Jobs axe fears at county council
UNION bosses spoke of their anger last night after it emerged Suffolk County Council is considering axing more jobs while cutting redundancy packages.The authority has already shed more than 100 posts in the past tax year in a bid to find savings of £24million.
UNION bosses spoke of their anger last night after it emerged Suffolk County Council is considering axing more jobs while cutting redundancy packages.
The authority has already shed more than 100 posts in the past tax year in a bid to find savings of £24million.
And now it has said it expects to have a similarly tight budget for 2007/08, meaning more jobs are likely to go.
In a further blow to workers, the council has revealed it looking to cap pay rises and redundancy pay offs at the same time as part of a series of cost-cutting measures.
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Employees were informed of the situation at meetings yesterday, when consultations with unions began.
County councillor Sue Sida-Lockett, deputy leader of the authority, said: "We expect the settlement grant from central government to be lower than we need. The challenge is to keep improving performance and find savings that keep the effect on services and staff numbers to a minimum.
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“One of the ways we can do this is by taking a fresh look at the mix of our pay bill costs. For this reason we have begun consultation with the unions about changes to redundancy terms and pay rises."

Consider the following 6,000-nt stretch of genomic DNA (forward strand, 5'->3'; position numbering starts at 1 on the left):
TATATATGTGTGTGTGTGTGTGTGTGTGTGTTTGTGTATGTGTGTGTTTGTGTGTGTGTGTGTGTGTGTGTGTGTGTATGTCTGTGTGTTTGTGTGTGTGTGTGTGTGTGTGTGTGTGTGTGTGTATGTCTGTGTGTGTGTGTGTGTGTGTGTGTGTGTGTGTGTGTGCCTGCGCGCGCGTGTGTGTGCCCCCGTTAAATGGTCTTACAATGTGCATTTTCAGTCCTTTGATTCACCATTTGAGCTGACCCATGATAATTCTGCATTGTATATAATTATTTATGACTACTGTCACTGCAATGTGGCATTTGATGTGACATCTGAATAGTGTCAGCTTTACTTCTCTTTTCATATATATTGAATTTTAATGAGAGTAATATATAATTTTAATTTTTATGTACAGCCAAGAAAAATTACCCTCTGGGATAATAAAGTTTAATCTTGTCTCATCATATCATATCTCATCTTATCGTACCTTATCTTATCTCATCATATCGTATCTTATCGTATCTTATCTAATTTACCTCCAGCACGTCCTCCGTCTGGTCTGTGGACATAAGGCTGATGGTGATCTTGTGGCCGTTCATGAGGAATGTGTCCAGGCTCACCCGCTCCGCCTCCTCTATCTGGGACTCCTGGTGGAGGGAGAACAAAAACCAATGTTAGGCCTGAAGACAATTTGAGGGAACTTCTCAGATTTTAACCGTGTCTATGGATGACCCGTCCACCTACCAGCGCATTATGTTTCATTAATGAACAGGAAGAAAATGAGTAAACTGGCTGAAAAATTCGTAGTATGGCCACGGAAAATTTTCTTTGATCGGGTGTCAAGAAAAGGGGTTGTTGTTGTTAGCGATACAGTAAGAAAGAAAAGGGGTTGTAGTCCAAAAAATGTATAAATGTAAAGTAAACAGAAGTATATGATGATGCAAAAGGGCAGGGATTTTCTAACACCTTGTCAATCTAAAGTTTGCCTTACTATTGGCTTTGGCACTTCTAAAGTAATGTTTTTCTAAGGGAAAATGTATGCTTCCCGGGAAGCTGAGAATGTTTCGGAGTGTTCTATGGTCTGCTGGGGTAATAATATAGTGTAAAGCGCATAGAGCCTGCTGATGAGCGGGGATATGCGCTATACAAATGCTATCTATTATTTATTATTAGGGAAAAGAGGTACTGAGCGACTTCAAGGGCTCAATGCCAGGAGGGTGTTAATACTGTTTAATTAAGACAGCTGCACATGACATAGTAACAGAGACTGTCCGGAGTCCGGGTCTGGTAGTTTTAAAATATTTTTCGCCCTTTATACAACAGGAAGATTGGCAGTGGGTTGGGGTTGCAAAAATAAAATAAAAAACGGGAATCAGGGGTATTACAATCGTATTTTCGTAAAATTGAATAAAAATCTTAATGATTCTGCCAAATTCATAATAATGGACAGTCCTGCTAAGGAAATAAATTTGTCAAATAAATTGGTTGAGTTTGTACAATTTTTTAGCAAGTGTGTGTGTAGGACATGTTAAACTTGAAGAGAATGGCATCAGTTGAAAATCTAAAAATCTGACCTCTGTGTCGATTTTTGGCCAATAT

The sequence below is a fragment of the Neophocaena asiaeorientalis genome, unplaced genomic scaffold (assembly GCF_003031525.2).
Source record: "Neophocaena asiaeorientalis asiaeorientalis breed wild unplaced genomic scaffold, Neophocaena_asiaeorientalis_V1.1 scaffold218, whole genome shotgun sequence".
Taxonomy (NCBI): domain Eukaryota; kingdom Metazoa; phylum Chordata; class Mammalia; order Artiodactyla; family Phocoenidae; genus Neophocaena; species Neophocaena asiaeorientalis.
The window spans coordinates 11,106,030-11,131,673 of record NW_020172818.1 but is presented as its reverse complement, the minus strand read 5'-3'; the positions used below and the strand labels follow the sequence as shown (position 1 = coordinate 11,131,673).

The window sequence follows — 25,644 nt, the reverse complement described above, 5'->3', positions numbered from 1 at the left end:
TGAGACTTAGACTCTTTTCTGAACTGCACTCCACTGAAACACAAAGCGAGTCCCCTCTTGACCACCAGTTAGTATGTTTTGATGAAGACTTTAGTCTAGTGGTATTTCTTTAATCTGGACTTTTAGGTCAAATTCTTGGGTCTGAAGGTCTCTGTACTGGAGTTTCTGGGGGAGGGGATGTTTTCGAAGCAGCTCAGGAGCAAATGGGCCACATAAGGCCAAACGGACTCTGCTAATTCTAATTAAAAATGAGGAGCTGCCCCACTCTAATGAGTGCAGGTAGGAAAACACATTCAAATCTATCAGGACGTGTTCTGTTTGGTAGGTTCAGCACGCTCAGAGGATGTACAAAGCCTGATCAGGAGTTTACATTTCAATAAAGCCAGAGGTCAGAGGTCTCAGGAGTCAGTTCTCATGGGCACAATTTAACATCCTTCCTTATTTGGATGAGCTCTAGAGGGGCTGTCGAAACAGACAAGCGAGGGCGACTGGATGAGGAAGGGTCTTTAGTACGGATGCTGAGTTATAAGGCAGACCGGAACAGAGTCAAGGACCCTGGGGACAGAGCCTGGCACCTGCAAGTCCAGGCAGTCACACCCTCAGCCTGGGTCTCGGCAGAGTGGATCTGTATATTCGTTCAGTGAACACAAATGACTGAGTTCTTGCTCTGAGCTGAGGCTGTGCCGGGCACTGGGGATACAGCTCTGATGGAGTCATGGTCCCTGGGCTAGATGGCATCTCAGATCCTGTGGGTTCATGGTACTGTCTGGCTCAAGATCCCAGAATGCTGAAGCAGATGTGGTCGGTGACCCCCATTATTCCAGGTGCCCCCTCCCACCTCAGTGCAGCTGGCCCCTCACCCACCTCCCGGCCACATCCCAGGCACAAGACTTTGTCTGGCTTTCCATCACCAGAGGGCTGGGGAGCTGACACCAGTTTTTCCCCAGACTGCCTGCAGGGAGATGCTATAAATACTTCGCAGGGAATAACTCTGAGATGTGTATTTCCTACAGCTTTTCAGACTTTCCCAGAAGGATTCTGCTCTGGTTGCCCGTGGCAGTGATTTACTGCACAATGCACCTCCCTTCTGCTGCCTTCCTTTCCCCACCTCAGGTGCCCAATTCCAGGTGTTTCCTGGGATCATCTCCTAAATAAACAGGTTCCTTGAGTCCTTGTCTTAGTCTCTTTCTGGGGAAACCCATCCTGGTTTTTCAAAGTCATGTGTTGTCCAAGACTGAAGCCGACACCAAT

She revealed jobs were also likely to go as the authority continues to try to balance its budget.
She said: “Because of this pressure, there are likely to be further redundancies but it's too early to say how many or in which areas they will be.”
The council said it had been forced into reviewing its redundancy packages by new age discrimination legislation that makes it illegal for people to be paid different settlement amounts depending on their age.
In the past year, the council made 22 people redundant as it looked to lose 112 posts, leaving it with a bill for £1million. Although some of this cash was given to the workers as a redundancy pay off, the majority was used to top up a pension deficit caused by the job losses.
A spokeswoman for Unison said: “We are obviously very concerned about these proposals and will be looking into them in great detail.
“We would be concerned about job or service cuts and would be looking to minimise that. In the instance where people lose their jobs, it's not fair to take away their compensation for that loss and leave with a double disadvantage of having no job and reduced compensation.
“These proposals seems to be extremely unfair. It's a double detriment, particularly for people who have given long years of service to the council.”
The possible cuts will be discussed further at a council meeting on September 14, although the council will not set its budget until February next year.